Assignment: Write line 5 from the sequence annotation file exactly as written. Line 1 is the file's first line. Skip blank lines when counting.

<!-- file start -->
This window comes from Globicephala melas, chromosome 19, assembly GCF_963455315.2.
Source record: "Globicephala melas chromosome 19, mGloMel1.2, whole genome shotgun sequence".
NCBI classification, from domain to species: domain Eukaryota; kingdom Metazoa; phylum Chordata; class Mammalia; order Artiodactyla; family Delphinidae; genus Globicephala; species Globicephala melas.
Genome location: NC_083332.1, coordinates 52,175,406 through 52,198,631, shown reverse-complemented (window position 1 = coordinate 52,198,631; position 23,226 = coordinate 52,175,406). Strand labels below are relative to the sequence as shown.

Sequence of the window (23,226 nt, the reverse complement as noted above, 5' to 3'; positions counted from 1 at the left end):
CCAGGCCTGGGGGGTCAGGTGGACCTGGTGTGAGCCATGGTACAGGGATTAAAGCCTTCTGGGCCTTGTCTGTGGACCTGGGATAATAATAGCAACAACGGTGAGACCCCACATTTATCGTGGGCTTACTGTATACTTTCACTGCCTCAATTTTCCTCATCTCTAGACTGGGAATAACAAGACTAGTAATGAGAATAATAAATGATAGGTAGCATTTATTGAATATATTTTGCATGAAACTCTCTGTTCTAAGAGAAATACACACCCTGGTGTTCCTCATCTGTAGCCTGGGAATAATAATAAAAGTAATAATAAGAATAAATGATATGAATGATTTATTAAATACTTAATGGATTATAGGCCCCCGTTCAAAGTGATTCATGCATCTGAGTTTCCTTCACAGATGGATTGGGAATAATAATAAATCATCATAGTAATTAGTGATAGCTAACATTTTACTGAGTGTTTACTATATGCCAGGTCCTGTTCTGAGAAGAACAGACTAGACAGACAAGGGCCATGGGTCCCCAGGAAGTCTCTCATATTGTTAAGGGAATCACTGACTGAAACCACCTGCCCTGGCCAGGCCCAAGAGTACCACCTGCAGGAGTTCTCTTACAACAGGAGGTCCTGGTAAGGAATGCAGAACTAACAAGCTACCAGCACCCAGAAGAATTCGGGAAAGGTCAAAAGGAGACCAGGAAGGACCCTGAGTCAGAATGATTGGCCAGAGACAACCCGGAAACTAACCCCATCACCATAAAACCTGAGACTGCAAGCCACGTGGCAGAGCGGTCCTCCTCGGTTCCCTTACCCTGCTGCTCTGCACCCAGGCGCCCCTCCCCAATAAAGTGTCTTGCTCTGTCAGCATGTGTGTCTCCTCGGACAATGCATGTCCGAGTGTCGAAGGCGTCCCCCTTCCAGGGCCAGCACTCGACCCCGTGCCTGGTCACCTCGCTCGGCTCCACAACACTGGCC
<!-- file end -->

Sequence of the window (23,226 nt, the reverse complement as noted above, 5' to 3'; positions counted from 1 at the left end):